It must be the same for houses/homes or yachts, boats, private planes etc. Is there a point where the whole shebang becomes pointless and you say to yourself, "Ah, That's enough now." I'm thinking of those eight men who own half the planet's wealth. The reality is that if they do absolutely nothing then soon they will own two-thirds of it because that's our system in action. What do those people think when they hear of famine in other countries? Is there a shred of humanity in them that whispers, "I can solve that misery with my chequebook?" Or do they look on and gloat thinking, "That'll never be me?" Do those 32,000 millionaires in Dublin walk right past the homeless lying in doorways everywhere and simply not see them, or choose not to see them? What do you think?
You see, if it's true that the wealthy couldn't give a shit about the rest of us then that makes then different to the rest of us. By and large, most ordinary people are decent at heart and will reach into their shallow pockets for good causes, particularly so in this country. We tend to be generous with what little we have. In the main, we know right from wrong, good from evil and we do try to do our best. This, I believe, is true of most countries and civilizations. But if it is, where does it leave the wealthy? Viewed from a certain angle they are the blood-sucking leeches living and prospering on our efforts. If you presented four children with a whole apple tart and asked them to divide it between them, how would you react if one child took three crumbs and tossed them to the other three and then made off with the tart? Would you intervene? Would the bold child end up with no tart at all?
That example may appear facile at first viewing but imagine instead you were a survivor of a plane crash in the Sahara. There's seventy of you alive and well, twenty injured and only one person with all the water, insisting you pay him a huge amount for it by the drop because he found it. How long would the rest of you tolerate that? And yet that is the ridiculous situation the world is in. There has always been a level of inequality and I suppose that cannot be helped. We are not all born with the same ability or intelligence. But it is the level of inequality today that I cannot understand. It long ago passed dangerous levels where many die prematurely while a few hog the lion's share.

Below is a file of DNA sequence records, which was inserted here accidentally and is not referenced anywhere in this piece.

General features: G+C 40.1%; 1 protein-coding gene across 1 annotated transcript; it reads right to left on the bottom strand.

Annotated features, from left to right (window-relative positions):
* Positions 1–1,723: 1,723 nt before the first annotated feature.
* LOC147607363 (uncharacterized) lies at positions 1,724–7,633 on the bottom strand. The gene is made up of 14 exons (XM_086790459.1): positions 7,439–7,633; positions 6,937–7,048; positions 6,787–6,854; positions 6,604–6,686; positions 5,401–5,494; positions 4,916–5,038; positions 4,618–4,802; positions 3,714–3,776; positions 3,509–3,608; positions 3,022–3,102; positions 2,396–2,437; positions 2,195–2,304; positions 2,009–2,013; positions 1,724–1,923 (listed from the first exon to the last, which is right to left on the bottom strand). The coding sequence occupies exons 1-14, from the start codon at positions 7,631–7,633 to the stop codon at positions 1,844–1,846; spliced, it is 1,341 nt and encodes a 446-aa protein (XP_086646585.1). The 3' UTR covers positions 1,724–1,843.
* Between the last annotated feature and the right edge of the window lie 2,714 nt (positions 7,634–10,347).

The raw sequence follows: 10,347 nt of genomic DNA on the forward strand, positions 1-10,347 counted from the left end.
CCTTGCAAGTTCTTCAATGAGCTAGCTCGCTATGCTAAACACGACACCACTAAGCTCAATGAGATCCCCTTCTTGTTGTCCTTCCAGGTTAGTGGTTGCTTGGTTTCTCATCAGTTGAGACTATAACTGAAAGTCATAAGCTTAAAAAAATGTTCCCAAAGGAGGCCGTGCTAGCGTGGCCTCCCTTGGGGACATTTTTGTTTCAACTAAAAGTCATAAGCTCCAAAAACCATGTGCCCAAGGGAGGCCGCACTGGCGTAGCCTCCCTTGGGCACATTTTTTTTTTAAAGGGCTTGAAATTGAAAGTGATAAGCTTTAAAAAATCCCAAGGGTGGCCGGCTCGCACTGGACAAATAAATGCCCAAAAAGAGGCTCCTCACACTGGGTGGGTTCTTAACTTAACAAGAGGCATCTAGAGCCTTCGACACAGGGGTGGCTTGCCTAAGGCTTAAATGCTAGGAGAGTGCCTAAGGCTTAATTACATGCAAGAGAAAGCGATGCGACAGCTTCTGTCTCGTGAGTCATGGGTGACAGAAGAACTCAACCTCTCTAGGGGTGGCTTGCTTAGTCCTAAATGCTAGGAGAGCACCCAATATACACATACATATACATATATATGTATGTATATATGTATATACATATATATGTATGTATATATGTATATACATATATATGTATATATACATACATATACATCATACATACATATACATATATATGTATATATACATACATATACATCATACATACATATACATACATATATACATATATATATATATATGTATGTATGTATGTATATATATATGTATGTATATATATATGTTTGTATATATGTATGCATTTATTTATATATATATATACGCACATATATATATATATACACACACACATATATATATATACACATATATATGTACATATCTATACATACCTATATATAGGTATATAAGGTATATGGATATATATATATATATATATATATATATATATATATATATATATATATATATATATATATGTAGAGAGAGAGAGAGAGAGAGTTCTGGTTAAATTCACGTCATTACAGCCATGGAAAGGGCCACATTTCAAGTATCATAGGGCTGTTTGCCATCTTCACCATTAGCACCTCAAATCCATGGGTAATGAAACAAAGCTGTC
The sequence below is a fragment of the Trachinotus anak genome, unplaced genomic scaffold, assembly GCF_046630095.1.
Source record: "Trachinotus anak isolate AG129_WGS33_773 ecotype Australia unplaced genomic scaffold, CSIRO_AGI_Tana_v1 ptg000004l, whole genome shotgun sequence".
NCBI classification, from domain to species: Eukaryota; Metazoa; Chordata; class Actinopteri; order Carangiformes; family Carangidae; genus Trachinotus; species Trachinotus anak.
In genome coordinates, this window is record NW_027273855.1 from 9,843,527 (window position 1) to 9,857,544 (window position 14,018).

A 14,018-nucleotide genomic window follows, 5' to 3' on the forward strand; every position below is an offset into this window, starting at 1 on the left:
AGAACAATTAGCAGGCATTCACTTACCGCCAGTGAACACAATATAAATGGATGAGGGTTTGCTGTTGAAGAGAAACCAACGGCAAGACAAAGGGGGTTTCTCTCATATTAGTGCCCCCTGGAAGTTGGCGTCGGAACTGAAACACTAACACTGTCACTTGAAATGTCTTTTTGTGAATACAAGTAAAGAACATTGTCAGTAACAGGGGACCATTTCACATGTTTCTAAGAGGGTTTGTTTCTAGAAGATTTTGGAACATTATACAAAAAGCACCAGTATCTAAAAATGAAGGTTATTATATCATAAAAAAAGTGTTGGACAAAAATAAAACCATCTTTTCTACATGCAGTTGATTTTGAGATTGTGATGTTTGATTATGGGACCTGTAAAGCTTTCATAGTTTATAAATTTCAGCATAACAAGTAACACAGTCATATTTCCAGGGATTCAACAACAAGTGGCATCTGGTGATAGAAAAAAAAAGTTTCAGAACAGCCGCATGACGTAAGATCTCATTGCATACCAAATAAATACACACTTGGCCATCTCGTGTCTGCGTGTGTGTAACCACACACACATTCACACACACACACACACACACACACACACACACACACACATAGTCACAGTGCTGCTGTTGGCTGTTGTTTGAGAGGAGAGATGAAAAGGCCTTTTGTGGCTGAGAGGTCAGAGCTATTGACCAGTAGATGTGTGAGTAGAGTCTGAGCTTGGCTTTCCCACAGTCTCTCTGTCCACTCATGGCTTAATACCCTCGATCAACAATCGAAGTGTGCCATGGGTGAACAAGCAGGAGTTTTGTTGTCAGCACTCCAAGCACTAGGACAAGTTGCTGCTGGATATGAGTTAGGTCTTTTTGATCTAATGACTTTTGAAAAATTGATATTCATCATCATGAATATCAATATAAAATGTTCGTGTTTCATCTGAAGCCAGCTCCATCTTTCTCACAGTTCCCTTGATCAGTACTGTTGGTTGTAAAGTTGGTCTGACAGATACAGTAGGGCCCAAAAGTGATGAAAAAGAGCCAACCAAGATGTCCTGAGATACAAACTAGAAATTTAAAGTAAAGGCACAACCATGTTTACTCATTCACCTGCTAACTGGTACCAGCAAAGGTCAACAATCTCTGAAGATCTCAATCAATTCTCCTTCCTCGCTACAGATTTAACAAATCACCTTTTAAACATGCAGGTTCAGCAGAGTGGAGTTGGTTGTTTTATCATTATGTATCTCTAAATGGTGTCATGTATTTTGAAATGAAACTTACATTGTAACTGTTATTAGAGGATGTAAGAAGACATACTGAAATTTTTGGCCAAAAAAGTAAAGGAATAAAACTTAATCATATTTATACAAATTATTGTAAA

But the wealthy are also aware they need constant protection, (I wonder why?), and one can only assume it is from the rest of us, so they understand there is a problem. Instead of attempting to improve the lot of others though, they grease the palms of Government, create friction in order to divide and conquer and skew social norms to reflect and elevated position for themselves. At a glance they can come across as callous, cold-blooded, greedy sub-humans with a need for power over their fellow man. They are bullies, liars and cheats who desire to hog everything for themselves if only to look down contemptuously on the rest of us. Perhaps too they are mentally unbalanced? Which or whither, it is a situation that has only gets worse each year and I have no doubt that it cannot continue indefinitely.
In many religions we learn that we have free-will and the Good Lord will judge us on how we used it eventually. I'm sure the one thing that must drive the super-wealthy insane is that no matter what they have, we all of us die in the end. Seventy-seven years is the average in this country then it's clogs up. All the money in the Universe can only buy a temporary (medical) reprieve. No amount of undue influence on earth can change that. You cannot buy another hundred years to enjoy your wealth. That sort of makes the whole thing pointless to my mind.
I don't want to just bitch and moan about this so to add a bit of balance, I know a few very well off guys and apart from one of them, (who's an unmitigated prick), they are all nice blokes, fun to be with and generous with both time and money. And I like to see luxury cars on the roads, don't get me wrong. I admire people who get ahead and do well and always think, good luck to them.
But it's a comforting thought nevertheless that some day each of those eight richest men will snuff it like the rest of us. Here's hoping they die screaming!